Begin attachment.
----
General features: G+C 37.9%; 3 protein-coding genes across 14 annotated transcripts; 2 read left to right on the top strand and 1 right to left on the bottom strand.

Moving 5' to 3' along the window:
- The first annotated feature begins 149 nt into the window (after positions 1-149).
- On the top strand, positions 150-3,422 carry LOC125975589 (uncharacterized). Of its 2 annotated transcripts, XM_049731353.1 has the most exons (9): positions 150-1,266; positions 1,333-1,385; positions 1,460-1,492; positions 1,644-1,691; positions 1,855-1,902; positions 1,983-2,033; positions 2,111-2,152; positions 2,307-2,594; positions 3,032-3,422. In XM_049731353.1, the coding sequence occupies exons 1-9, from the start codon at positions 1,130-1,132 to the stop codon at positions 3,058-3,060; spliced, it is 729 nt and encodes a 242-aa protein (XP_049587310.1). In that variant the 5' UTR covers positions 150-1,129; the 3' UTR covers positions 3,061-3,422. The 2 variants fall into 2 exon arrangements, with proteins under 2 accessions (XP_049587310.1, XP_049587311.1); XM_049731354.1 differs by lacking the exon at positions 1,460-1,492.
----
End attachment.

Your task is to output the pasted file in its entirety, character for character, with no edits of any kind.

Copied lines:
General features: G+C 37.9%; 3 protein-coding genes across 14 annotated transcripts; 2 read left to right on the top strand and 1 right to left on the bottom strand.

Moving 5' to 3' along the window:
- The first annotated feature begins 149 nt into the window (after positions 1-149).
- On the top strand, positions 150-3,422 carry LOC125975589 (uncharacterized). Of its 2 annotated transcripts, XM_049731353.1 has the most exons (9): positions 150-1,266; positions 1,333-1,385; positions 1,460-1,492; positions 1,644-1,691; positions 1,855-1,902; positions 1,983-2,033; positions 2,111-2,152; positions 2,307-2,594; positions 3,032-3,422. In XM_049731353.1, the coding sequence occupies exons 1-9, from the start codon at positions 1,130-1,132 to the stop codon at positions 3,058-3,060; spliced, it is 729 nt and encodes a 242-aa protein (XP_049587310.1). In that variant the 5' UTR covers positions 150-1,129; the 3' UTR covers positions 3,061-3,422. The 2 variants fall into 2 exon arrangements, with proteins under 2 accessions (XP_049587310.1, XP_049587311.1); XM_049731354.1 differs by lacking the exon at positions 1,460-1,492.